P(rogram) - Your camera is still autoselecting all the settings for your camera's exposure data, but you have control over color temperature and exposure brightness.
Close-up or Macro Mode - Your camera will adjust its depth of field so that the background is out of focus, and just your foreground, or the objects near your lens, have sharp details.
Landscape mode will expand your camera's depth of field so that your foreground and background are tack-sharp. Your camera's flash will be disabled in landscape mode unless you turn it back on to use as a fill flash for the foreground. (We will go over this more in our Artificial Lighting lesson)
Panorama Mode - Your camera may be capable of capturing a panorama, and will have special instruction in your camera's manual on how to access that function. In all honesty, I rely more on my smartphone to create Panoramas because it uses an internal accelerometer to stitch together panoramas with pin-point accuracy.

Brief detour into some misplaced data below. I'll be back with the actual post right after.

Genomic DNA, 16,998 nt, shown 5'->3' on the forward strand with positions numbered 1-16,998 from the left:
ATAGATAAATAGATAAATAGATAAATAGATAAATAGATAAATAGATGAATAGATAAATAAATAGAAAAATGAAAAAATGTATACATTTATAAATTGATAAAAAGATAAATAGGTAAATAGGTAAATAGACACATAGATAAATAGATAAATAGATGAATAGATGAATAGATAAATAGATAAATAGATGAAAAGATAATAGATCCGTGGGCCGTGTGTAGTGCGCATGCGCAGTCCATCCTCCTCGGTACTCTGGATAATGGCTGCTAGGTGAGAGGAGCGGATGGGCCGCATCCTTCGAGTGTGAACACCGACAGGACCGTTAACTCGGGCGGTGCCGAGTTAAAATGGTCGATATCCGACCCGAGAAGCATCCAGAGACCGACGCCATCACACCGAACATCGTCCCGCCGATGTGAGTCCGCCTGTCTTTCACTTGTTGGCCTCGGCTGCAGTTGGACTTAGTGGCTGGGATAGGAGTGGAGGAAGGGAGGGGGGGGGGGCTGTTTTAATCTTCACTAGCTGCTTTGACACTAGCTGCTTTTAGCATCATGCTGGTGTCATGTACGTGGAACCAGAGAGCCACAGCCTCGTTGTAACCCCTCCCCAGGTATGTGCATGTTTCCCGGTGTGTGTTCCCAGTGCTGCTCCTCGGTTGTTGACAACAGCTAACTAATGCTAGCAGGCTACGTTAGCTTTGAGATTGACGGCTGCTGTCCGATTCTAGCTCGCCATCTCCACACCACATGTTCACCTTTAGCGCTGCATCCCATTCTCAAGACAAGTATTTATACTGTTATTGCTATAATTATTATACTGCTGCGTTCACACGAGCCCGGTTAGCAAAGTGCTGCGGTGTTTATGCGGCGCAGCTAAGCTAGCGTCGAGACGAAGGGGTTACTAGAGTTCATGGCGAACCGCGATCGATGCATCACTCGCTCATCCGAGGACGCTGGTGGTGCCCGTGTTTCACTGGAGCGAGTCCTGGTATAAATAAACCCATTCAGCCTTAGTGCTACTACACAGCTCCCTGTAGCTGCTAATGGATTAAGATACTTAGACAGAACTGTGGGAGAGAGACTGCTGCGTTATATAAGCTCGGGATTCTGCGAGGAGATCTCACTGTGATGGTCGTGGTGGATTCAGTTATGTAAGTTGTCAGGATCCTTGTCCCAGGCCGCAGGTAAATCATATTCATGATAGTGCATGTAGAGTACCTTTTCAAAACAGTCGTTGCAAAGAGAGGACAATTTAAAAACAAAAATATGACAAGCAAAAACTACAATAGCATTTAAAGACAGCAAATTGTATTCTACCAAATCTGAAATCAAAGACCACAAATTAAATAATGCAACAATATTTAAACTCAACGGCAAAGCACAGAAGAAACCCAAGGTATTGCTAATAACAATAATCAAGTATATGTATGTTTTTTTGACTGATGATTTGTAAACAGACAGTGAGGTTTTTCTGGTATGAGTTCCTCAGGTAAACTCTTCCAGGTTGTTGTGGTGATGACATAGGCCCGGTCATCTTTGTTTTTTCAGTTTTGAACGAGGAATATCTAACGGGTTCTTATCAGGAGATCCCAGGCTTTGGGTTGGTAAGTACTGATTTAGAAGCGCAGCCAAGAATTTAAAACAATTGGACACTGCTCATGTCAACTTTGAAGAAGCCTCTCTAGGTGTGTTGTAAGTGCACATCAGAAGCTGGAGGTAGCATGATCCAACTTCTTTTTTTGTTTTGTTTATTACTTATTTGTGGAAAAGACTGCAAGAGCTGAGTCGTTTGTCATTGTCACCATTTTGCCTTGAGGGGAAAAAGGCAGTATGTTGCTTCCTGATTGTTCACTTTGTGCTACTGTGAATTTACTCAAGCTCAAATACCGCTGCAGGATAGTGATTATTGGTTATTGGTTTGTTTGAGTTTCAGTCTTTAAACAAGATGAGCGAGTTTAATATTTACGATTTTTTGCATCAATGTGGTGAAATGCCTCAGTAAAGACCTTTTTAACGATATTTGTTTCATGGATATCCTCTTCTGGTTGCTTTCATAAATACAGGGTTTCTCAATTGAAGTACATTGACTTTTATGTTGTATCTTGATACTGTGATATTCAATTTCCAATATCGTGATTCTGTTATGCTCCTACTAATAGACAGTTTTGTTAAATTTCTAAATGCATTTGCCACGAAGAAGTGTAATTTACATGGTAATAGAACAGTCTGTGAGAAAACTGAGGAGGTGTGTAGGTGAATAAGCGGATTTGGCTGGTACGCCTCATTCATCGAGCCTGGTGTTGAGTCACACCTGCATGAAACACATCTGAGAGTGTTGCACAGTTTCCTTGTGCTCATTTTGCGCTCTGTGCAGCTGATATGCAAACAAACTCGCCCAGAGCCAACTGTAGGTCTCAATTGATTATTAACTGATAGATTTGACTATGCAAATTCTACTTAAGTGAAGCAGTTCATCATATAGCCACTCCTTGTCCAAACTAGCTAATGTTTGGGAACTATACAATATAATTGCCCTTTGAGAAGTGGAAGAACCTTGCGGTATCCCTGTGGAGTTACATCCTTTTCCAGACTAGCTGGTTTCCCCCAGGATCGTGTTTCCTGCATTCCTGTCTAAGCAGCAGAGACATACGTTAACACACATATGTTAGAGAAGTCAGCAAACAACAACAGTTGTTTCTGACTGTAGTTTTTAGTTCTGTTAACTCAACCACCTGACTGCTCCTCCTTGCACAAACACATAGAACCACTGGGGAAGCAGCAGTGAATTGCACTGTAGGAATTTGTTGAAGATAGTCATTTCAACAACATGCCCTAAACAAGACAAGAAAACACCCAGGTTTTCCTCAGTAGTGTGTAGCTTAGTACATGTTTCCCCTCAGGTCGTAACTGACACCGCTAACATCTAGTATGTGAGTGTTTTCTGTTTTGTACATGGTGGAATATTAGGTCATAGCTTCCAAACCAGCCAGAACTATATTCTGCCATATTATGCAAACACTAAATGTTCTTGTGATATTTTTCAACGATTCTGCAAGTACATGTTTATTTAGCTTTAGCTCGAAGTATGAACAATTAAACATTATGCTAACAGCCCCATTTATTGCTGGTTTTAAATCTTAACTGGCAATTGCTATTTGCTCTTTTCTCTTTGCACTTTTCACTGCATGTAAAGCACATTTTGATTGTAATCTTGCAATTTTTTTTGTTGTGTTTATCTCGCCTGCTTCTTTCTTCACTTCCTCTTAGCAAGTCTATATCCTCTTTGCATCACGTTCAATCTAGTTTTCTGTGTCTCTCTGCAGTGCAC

Sports or Action modes push your camera's sensor to be more light sensitive so that when you are making a photograph your shutter doesn't have to be open as long to capture motion.
Your camera may also have some advanced shooting modes, we will touch on these camera modes (like the ones marked 'M' 'Av' or 'Tv' on your camera) in our What's Next lesson.
Go out photographing and adjust your camera's color temperature setting to see what kind of effects you are able to create in various lighting conditions. Share a photo of from your experimentation to complete this lesson!
In the next lesson, we will go over How to Hold the Camera, and why it is important to pay attention to the way your camera is positioned in the space you are making images within.
Share a photo of your finished project with the class!
Nice work! You've completed the class project